Ball State men's basketball fails to reach MAC Tournament with loss to Bowling Green

Junior forward Basheer Jihad tries to get around a defender against Bowling Green Jan. 30 at Worthen Arena. Jihad scored 22 points in the game. Mya Cataline, DN
Junior forward Basheer Jihad tries to get around a defender against Bowling Green Jan. 30 at Worthen Arena. Jihad scored 22 points in the game. Mya Cataline, DN

Editor's Note: A more extended look at Ball State men's basketball's 2023-24 season will be published in print Thursday, March 14, and online shortly thereafter.

BOWLING GREEN, OHIO – Before the final buzzer sounded in the Stroh Center, Ball State men’s basketball’s fate was already sealed. Less than 30 minutes prior, Western Michigan defeated Akron, spoiling the three-part scenario that Ball State needed to earn entry into the upcoming Mid-American Conference (MAC) Tournament. 

Along with a Western Michigan loss, the Cardinals needed to defeat Bowling Green and Toledo to beat Kent State. Only one of those three happened, as the Rockets handled the Golden Flashes 86-71. 

Ball State walked off the court for the final time this season 10-point losers, falling to Bowling Green 80-70. This is the first time since the MAC Tournament moved to only including No. 1-8 seeds in 2020 that Ball State hasn’t qualified. Additionally, the 7-11 conference record is the worst since the 2018-19 season. 

“I'm not disappointed in what this team accomplished,” head coach Michael Lewis said. “Am I disappointed in where we are after year two? Yes, and I take responsibility for that because of the success we had last year and the momentum I thought we built.” 

In short, this was not the season the Cardinals expected coming off a 20-12, 11-7 MAC season in 2023. Much has been said about Ball State’s four top scorers from last season either transferring or graduating, but Lewis never used these losses as an excuse for the trouble the Cardinals had throughout the season.

“It's an ever-changing landscape,” Lewis said. “I'm not sure that it's easier than it was when I had the opportunity to go through it.” 

In his four years at Indiana University playing for the late head coach Bob Knight, Lewis never missed a NCAA Tournament appearance despite the B1GTEN Tournament not yet existing. 

Heading into the Cardinals’ game against Bowling Green, the biggest question mark was whether or not Ball State’s leading scorer, junior forward Basheer Jihad, would play after missing the Tuesday, March 5, game against Kent State. 

He did more than just play, he made the start against the Falcons and participated in a shared-team-high 38 minutes. Jihad said no extra treatment was required to ensure his availability in the contest, but he felt his 4/16 shooting night was partly due to his discomfort. 

“I feel like I missed some shots today that I normally don't,” Jihad said. “That's just how it goes.” 

The Detroit native still ended the game with 15 points and will finish the season averaging more than 18 points and eight rebounds per game, both good for team highs. Jihad jumped from one start in his previous two seasons to 28 starts this season en route to probable All-MAC Team selection.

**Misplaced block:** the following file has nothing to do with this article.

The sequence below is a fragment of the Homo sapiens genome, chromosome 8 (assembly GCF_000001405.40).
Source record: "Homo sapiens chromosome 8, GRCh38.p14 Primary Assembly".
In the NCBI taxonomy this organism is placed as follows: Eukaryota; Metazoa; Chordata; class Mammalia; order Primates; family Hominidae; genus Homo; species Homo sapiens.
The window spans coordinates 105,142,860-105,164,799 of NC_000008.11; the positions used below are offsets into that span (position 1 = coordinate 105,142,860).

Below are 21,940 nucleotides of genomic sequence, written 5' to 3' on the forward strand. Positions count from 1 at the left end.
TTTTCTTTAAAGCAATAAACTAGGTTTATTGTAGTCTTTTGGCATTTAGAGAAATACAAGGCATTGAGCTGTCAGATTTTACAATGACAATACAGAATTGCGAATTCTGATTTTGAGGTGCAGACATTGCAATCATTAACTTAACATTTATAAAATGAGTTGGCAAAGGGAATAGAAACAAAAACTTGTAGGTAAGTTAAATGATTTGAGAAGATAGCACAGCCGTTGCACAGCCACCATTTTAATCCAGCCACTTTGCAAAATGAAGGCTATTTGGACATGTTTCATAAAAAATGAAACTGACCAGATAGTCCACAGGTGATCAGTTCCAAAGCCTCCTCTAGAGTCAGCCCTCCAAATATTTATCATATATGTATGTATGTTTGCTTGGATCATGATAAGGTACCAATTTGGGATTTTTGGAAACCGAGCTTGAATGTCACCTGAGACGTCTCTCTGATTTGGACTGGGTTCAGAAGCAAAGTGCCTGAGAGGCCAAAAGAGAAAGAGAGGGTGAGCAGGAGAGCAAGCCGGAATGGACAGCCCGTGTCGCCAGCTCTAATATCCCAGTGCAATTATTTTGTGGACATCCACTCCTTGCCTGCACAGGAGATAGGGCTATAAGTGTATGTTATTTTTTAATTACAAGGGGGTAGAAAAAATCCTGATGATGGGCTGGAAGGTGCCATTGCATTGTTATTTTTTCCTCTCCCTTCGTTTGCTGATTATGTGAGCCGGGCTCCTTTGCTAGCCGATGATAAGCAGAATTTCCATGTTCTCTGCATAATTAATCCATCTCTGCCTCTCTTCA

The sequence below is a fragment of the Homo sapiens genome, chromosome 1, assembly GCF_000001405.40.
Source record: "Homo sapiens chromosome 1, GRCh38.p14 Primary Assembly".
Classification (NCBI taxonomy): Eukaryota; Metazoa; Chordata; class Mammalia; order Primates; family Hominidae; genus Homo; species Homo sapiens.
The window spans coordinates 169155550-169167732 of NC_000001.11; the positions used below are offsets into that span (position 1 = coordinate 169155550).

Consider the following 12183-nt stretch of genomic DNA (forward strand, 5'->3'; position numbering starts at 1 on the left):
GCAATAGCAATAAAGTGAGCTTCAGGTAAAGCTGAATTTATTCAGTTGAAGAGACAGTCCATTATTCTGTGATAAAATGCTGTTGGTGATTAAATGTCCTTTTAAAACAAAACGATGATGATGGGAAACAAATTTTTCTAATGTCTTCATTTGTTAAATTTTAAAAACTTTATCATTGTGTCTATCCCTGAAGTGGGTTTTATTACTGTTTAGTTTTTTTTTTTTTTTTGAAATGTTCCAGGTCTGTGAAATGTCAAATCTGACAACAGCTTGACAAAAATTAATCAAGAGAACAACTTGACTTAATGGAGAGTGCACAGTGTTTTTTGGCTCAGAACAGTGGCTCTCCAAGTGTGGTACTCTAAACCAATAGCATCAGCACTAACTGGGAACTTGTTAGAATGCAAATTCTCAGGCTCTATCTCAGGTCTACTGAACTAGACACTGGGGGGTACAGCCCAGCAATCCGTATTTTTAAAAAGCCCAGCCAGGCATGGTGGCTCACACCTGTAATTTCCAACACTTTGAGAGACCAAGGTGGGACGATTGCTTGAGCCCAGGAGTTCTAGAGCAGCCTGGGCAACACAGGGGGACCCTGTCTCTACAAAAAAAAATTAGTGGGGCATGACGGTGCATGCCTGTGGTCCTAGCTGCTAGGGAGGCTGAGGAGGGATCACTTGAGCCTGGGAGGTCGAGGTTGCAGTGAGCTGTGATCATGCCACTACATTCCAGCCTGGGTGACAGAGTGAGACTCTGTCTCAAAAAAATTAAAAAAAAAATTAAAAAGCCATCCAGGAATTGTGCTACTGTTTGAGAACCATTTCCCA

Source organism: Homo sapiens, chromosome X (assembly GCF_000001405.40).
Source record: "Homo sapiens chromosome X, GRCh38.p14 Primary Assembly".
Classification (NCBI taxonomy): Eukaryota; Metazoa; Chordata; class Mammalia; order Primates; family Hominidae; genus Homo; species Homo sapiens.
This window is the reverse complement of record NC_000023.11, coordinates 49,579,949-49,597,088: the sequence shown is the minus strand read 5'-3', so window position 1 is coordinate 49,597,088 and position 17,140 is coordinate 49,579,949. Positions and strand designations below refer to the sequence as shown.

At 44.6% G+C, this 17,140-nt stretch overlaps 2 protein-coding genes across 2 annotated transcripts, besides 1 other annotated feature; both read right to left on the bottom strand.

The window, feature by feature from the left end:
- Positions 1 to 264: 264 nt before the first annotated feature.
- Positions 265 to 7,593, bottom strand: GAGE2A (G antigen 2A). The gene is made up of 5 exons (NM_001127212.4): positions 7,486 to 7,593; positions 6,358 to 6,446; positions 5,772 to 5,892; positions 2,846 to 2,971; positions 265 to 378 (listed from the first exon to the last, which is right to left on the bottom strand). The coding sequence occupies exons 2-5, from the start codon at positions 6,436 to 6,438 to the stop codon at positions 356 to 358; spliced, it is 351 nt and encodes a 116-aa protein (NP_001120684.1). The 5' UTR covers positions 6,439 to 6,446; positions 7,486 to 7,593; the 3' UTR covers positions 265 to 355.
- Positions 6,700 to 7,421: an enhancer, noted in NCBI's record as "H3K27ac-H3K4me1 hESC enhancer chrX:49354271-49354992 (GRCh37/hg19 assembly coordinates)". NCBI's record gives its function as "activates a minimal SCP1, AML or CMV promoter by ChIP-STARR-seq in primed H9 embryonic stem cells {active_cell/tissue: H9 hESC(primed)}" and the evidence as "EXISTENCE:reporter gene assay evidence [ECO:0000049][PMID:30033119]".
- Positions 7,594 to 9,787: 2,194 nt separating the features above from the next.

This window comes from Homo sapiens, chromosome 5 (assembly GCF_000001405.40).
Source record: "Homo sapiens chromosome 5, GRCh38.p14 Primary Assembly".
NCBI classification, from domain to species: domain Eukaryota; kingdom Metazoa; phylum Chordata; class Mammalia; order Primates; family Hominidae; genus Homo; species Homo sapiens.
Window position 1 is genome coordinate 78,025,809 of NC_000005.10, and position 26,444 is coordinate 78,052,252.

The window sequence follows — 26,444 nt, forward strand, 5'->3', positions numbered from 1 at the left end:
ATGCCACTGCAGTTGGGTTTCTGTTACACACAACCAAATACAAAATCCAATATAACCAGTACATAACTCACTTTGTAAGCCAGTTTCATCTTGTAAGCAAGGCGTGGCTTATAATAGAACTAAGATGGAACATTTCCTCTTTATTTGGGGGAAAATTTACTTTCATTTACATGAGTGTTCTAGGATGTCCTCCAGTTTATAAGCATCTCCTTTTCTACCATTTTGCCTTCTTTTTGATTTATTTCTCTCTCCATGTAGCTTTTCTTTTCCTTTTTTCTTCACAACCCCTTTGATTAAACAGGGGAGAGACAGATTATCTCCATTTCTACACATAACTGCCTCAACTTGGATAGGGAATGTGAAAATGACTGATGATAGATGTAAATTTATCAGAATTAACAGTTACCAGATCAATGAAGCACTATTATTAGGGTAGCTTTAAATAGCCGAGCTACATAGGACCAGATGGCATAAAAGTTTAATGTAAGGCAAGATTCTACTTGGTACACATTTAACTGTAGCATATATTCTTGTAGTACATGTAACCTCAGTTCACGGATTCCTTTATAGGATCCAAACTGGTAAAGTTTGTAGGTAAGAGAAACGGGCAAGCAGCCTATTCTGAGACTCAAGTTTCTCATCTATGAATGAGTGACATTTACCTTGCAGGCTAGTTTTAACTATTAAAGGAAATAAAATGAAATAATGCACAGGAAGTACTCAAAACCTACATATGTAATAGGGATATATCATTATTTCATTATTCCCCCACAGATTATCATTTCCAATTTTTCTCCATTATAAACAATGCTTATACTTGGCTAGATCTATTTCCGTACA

“A bigger role [means] more opportunity,” Jihad said. “I made sure I prepared for it in the offseason, so when I got that chance to be that guy, I took it head on and tried to do my best.” 

Junior guard Jalin Anderson looks for a pass from under the basket against Bowling Green Jan. 30 at Worthen Arena. Anderson had three rebounds in the game. Andrew Berger, DN

Despite Jihad’s availability, junior guard Davion Bailey, who finished the season averaging 12.3 points per game on 42.5 percent shooting from beyond the 3-point line, broke his foot on a non-contact play in practice Thursday, March 7. In his absence, Ball State only hit five 3-pointers against Bowling Green.

Junior guard Jalin Anderson led Ball State with 22 points, rising to the occasion with numerous teammates around him banged up. 

“Coach needed me to step up, my teammates needed me to step up, so I was ready for whatever to help us win,” Anderson said. 

Lewis said it was this mentality that defined the approach the Cardinals took to the season as a whole. Despite finishing with a losing record, the second-year head coach said none of those losses were for a lack of effort.

“A lot of people in their age group run when it gets hard, and these guys haven't done that,” Lewis said. “We haven't quite figured out how to get to that other side, but there's great rewards on the other side.

“You never know when the ball is going to stop for you. For these guys to be able to fight through some of the things they fought through, it’s easy to walk away. They just kept knocking on that door.” 

While Anderson was undoubtedly disappointed with how Ball State’s season ended, he remained optimistic about the future, while also putting his entire reason for suiting up every night into perspective.

“I mean, it’s a kid’s game,” Anderson said. “We’re just doing what we love.”

Four Cardinals finished in double figures, including 10 points from freshman forward Mason Jones and redshirt junior center Ben Hendriks. Just like every other member of the roster, Lewis credited both workhorses for displaying the identity of Ball State night in and night out: fight.

"They brought it every day, and that's a fun group to coach," Lewis said.

Contact Kyle Smedley with comments via email at or on X @KyleSmedley_.


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